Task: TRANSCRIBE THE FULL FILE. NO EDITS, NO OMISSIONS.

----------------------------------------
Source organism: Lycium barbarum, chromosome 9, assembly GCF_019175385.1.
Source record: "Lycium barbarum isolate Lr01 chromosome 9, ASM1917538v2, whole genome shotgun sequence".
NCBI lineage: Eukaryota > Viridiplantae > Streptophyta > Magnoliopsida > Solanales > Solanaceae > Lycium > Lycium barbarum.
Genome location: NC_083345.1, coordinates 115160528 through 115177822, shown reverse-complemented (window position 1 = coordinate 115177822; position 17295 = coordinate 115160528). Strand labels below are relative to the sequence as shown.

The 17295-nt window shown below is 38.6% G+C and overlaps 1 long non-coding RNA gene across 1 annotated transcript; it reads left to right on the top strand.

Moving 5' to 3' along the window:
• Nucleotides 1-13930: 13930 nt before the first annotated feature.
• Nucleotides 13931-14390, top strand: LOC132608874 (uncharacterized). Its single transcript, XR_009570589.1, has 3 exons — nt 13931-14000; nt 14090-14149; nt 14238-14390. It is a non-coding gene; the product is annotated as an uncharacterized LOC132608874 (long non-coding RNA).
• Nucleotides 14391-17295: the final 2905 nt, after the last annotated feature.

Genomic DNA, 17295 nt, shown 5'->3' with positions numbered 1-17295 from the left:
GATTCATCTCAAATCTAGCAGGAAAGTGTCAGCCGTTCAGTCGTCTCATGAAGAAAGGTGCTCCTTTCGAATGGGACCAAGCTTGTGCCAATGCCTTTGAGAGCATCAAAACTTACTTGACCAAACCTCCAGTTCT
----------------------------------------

Source organism: Lycium barbarum, chromosome 9, assembly GCF_019175385.1.
Source record: "Lycium barbarum isolate Lr01 chromosome 9, ASM1917538v2, whole genome shotgun sequence".
NCBI lineage: Eukaryota > Viridiplantae > Streptophyta > Magnoliopsida > Solanales > Solanaceae > Lycium > Lycium barbarum.
Genome location: NC_083345.1, coordinates 115160528 through 115177822, shown reverse-complemented (window position 1 = coordinate 115177822; position 17295 = coordinate 115160528). Strand labels below are relative to the sequence as shown.

The 17295-nt window shown below is 38.6% G+C and overlaps 1 long non-coding RNA gene across 1 annotated transcript; it reads left to right on the top strand.

Moving 5' to 3' along the window:
• Nucleotides 1-13930: 13930 nt before the first annotated feature.
• Nucleotides 13931-14390, top strand: LOC132608874 (uncharacterized). Its single transcript, XR_009570589.1, has 3 exons — nt 13931-14000; nt 14090-14149; nt 14238-14390. It is a non-coding gene; the product is annotated as an uncharacterized LOC132608874 (long non-coding RNA).
• Nucleotides 14391-17295: the final 2905 nt, after the last annotated feature.

Genomic DNA, 17295 nt, shown 5'->3' with positions numbered 1-17295 from the left:
GATTCATCTCAAATCTAGCAGGAAAGTGTCAGCCGTTCAGTCGTCTCATGAAGAAAGGTGCTCCTTTCGAATGGGACCAAGCTTGTGCCAATGCCTTTGAGAGCATCAAAACTTACTTGACCAAACCTCCAGTTCT